January 3, 2013, by Peter Kirwan
Shakespeare and the Making of Theatre
The blog has been quiet for a while, which is the unfortunate result of a dearth of new early modern theatre in the East Midlands and a very busy December at work. Coming up later in 2013 will be reviews of new shows by Propeller, the RSC, Shakespeare’s Globe, Shakespeare at the Tobacco Factory and the Union Theatre, but for now I wanted to quickly give a mention to a fantastic new resource.
Stuart Hampton-Reeves and Bridget Escolme’s new collection Shakespeare and the Making of Theatre (Palgrave, 2012) comes out of the work done over years by a network of scholars calling themselves ShIP (Shakespeare in Performance/Production), a group I’ve been on the edges of. Bringing together many of the most exciting names in current Shakespearean performance criticism, this compact volume features twelve short essays that go back to the roots of Shakespeare’s theatremaking practice, combining current thinking on early modern theatrical practice and insights drawn from modern performance.
What makes the volume particularly useful as a teaching resource is the focus on distinct elements of performance. From Escolme’s own chapter on ‘Costume’ to Farah Karim-Cooper’s on ‘Props’, from Peter Holland’s discussion of ‘Openings’ and Paul Prescott’s of ‘Endings’ to Sarah Werner’s attention to ‘Audiences’, the collection takes the time to dig through the language to uncover how the plays depend upon and dictate modes of performance. While Shakespeare’s language inevitably remains the primary material that gives ‘clues’ to performance (to borrow Margaret Jane Kidnie’s term from the excellent opening chapter), the authors show how this language (or even the lack of it, as in Robert Shaugnessy’s fascinating treatment of ‘Silence’) shapes three-dimensional live performance events.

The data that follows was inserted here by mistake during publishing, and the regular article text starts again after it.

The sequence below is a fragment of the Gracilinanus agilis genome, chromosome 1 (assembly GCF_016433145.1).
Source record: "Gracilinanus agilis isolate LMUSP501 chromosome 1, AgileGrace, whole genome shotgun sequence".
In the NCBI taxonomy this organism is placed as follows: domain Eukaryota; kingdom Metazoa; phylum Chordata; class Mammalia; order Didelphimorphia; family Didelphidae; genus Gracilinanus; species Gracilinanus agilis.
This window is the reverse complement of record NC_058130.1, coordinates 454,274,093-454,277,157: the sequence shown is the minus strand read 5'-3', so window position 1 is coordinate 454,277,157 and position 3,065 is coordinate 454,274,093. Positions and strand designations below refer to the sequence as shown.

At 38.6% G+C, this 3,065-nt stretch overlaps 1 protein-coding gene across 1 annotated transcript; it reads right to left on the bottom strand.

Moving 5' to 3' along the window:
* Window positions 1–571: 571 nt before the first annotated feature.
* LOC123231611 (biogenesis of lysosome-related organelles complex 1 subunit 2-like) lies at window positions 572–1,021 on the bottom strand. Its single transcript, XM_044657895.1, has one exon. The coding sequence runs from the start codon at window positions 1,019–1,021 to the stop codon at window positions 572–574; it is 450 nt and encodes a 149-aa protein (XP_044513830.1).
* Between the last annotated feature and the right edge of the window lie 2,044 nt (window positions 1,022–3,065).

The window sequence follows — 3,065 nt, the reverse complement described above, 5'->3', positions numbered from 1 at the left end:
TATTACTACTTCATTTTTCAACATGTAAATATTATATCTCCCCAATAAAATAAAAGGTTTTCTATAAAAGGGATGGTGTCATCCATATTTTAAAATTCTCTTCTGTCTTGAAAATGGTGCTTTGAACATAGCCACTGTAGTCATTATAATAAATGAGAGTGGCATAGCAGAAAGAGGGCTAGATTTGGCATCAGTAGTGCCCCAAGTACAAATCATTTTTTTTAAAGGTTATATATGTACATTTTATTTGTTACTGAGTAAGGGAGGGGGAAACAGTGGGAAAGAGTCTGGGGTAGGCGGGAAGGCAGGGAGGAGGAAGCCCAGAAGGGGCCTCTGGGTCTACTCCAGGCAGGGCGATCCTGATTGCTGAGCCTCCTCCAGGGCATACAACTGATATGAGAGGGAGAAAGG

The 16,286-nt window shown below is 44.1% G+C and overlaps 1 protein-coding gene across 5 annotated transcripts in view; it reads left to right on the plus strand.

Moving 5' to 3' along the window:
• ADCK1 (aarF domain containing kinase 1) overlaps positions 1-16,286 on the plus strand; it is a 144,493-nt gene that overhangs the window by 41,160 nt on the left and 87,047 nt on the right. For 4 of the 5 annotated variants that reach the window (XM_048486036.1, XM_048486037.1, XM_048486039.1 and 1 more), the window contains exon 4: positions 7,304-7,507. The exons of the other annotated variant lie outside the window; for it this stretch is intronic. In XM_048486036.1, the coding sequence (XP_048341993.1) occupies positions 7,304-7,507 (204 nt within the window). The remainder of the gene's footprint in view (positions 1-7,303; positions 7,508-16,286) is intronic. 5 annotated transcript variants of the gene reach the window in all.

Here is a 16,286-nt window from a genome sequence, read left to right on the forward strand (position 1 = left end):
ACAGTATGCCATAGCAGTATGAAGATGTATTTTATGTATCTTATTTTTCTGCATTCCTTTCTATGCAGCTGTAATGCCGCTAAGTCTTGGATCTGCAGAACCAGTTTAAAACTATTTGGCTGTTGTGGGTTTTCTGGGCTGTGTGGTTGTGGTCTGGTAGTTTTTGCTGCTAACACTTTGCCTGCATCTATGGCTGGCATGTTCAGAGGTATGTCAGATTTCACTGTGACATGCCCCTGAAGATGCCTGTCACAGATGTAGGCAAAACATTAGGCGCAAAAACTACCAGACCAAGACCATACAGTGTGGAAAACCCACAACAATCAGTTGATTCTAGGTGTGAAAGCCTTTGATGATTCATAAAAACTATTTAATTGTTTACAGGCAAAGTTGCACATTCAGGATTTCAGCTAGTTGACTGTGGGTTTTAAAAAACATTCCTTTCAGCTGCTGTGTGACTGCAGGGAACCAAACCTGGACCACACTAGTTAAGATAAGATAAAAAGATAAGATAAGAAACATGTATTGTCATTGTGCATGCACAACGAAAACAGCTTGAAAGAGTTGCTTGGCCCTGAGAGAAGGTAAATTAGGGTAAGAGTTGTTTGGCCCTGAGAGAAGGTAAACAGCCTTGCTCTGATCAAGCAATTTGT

The methodologies vary according to subject matter: Prescott’s chapter, for example, makes extensive use of quantitative data drawn from a survey of all the plays, while Hampton-Reeves’s significant piece on stage fighting (a hugely neglected form of practice that Hampton-Reeves cogently argues needs our urgent attention) draws on scores for physical choreography. P.A. Skantze offers an overview of soundscapes heavily informed by performance theory, while Werner’s piece on audiences (a concise overview of an important field that will hugely complementSusan Bennett’s work in this area) places the author herself at the heart of performance experiences.
There are also a wide range of case studies, though Gregory Doran’s Hamlet recurs notably (particularly in Carol Rutter’s more specific chapter on talking heads). The purpose though is not to read specific performances, but to use modern performances as illustrative of the potential of theatre objects and conventions. The emphasis is not on speculation over original performance environments, though Rob Conkie is particularly useful in this regard in his intervention in ongoing debates over the number of doors on the stage as he discusses ‘Entrances and Exits’. The focus for most essays is on the options presented by the text, rendering the book accessible for students who perhaps do not have ready access to live theatre as well as those who will happily tick off their own performance memories.
The achievement here is significant. Hampton-Reeves and Escolme have curated an attractive, varied and accessible volume that cumulatively functions as a major consolidation of and platform for the current state of Shakespeare performance studies. It invites readers to look between lines of dialogue, consider the stage pictures (and what Christie Carson terms the ‘visual scores’) and understand Shakespeare as a practical dramatist rather than a mere provider of words. I look forward to building future courses around it.